LinkedIn is a great tool for collecting and maintaining business contacts. Use it to introduce contacts to others that may need their service. I call this Triadic connections. If you do this regularly and often, people will come to you and think of you as a connector – the local expert that ‘knows somebody that does X’.

Facebook

Facebook is the main social network for the majority of people in the English speaking world.  

People use this network to keep in touch with family and friends, sometimes to learn and regularly to entertain themselves.

Sharing
Remember people like to share content on Facebook that’s:

  • topical
  • makes them feel better
  • or is useful in making them feel smarter, fitter or richer in that area.

Get yourself set up with a Facebook business page and try to attain fans that really like your business.  As people discover your content and they’ll like your page to receive more.

Buying page likes can have a negative effect on reach – for each unengaged follower you acquire (people that don’t enjoy your content by giving it a like, comment or share) you decrease the reach of your posts.

Promoting posts and linking to your site is a great way to get traffic. Targeted posts – even at just 5 or 10 dollars a post allows you to target specific audiences on Facebook. In general for about 1.4 cents you can reach a person on Facebook.

We can also “retarget” those that visit your website with an ad to remind them to come back.  Once you have a database of emails (from followers on your website) you can use that list to market to them on Facebook and to what Facebook calls look-alike groups. Those with similar profiles – that would have a similar propensity to like, share your content and enter your sales funnel.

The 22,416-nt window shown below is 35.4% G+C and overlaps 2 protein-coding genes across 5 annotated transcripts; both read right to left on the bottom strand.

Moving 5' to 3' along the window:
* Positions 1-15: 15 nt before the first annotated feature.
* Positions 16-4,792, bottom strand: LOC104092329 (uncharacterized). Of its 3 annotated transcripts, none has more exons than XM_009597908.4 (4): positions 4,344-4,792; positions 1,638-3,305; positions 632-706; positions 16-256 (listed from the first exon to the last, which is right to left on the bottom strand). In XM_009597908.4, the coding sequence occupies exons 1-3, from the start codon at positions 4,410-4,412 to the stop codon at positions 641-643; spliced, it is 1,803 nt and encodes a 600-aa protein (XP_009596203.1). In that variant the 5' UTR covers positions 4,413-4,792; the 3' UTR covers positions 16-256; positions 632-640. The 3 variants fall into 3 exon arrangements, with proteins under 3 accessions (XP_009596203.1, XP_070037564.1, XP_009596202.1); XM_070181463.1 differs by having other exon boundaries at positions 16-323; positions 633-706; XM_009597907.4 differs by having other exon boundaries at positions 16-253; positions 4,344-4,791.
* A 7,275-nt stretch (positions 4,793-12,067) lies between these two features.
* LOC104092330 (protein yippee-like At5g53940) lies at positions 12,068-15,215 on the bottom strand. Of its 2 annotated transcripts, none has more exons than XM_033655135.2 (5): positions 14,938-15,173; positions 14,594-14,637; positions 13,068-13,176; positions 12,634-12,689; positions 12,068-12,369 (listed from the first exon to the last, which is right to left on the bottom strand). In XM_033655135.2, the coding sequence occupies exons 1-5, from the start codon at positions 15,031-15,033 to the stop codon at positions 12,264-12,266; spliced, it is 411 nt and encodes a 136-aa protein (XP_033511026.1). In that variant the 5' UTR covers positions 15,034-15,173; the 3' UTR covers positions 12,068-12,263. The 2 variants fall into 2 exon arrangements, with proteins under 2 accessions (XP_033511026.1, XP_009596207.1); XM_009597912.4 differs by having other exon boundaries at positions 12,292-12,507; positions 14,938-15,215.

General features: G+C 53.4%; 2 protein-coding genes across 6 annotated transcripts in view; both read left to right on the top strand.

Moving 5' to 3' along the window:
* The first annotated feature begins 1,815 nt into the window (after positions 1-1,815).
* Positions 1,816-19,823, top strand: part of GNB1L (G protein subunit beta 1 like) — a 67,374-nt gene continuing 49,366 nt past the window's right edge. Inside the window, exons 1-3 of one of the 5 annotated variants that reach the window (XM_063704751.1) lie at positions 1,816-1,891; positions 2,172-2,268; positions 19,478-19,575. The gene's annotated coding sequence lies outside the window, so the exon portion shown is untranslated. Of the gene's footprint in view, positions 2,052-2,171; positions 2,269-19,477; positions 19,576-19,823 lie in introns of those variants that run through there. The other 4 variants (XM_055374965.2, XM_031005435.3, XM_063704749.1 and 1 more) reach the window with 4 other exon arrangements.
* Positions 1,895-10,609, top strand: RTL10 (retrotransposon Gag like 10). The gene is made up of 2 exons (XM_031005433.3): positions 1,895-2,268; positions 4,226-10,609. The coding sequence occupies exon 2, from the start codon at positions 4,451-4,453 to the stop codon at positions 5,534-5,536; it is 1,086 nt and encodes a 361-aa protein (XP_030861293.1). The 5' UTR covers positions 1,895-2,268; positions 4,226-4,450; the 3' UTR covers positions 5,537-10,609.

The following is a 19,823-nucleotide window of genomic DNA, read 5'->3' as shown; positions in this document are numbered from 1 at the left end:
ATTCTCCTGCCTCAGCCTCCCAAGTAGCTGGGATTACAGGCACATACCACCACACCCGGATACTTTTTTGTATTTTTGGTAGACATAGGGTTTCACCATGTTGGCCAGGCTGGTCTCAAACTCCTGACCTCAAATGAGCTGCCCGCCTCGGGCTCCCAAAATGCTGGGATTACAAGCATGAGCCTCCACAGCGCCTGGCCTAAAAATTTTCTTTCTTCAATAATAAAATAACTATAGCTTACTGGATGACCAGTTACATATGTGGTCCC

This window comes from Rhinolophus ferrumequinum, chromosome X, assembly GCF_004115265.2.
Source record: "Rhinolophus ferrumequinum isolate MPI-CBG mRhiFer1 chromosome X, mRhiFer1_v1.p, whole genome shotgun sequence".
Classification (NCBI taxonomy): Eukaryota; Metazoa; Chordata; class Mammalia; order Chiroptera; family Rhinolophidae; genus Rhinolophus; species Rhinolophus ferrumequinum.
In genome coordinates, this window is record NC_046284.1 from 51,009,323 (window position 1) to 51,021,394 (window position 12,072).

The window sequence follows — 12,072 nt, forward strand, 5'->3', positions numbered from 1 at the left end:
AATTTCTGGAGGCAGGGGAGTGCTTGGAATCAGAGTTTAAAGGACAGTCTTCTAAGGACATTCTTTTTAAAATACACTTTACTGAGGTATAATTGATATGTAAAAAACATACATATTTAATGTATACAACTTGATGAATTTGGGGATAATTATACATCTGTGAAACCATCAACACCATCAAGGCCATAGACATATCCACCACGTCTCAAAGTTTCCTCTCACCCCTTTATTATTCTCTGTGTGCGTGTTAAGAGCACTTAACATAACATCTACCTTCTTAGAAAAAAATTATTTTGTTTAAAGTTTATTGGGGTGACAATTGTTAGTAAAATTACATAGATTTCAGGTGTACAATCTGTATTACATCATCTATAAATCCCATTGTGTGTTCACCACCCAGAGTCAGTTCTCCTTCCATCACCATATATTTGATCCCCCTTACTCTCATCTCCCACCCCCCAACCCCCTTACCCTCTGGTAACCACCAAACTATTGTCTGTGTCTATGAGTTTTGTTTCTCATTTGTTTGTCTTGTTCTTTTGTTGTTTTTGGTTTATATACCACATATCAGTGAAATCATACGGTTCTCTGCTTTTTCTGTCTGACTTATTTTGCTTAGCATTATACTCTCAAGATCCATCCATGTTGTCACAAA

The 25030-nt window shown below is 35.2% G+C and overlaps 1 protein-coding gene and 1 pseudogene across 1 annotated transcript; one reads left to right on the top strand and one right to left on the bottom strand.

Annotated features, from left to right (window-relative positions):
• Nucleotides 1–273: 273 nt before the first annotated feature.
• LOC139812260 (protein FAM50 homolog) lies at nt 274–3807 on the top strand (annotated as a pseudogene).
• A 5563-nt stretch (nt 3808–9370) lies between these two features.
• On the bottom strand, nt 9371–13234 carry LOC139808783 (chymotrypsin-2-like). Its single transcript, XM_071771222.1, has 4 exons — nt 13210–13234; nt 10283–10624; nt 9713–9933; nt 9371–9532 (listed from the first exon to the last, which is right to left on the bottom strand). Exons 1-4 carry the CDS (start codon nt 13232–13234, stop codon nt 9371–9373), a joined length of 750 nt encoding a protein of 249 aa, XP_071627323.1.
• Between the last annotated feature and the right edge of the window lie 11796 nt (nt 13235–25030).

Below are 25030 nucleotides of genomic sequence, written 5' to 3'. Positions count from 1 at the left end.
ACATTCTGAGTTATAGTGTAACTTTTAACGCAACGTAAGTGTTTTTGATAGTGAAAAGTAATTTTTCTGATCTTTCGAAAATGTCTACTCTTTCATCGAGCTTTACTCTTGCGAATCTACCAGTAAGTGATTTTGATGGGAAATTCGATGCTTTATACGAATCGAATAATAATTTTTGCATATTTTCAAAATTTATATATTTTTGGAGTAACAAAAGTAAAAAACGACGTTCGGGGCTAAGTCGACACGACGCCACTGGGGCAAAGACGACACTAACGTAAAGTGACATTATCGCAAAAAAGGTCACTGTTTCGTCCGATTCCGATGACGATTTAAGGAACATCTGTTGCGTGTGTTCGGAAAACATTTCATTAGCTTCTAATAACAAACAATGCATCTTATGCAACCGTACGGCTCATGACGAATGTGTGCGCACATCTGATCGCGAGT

Twitter

Twitter is the second social network for the majority of people in the English speaking world.
People use this network to find out about breaking news and to share and discover content on specific themes.

Sharing
It is a great place to share content on your industry for all audiences. The users of Twitter are a small subset of your target audiences. That said,  journalists, gatekeepers and key industry experts are on Twitter.  Aim to use the fast-paced news focus of Twitter for newsjacking opportunities. You can follow trending events by clicking on a #hashtag and then using that hashtag within your message to reach others that are reading that stream.

Here are two examples of newsjacking:

  1. California trial lawyer comments on legal aspects of news to grow influence

  2. Hillary Clinton leveraged the #superbowl hashtag.

     

     

Instagram

The fourth big social network and owned by Facebook.
People use this network to share pictures of their world, motivational quotes and memes.

Sharing
A lot of brands, celebrities, authors and consultants use this channel to show behind the scenes, the personality of their brand in an authentic manner. The only clickable link from this mobile centric app is in you profile so it is challenging to drive traffic to your website without creating a sponsored post.

Google business

Although the google plus is not the most lively of social networks, creating a business page at https://business.google.com/manage/ allows you to register your details and confirm your location.

This is great when people search for your local business as it will show result near them. In this example you can see burger joints near me in Auckland. These results are pushing the organic or unpaid search results further down the page.

Burger Fuel and McDonald’s are paying to appear above the map results and the first organic result for arguably the better burger joint ‘Burger Burger’ only just features on the page.

Using Search Engines to drive traffic to your sales funnel

With your blog posts and read magnets in place, use AdWords campaigns and YouTube video preroll to reach your audience.

With search engine marketing your audience are seeking answers or products. You could choose to pay for exact matches on your product or service like the burger joints are doing above, and have some success with expensive short generic keywords.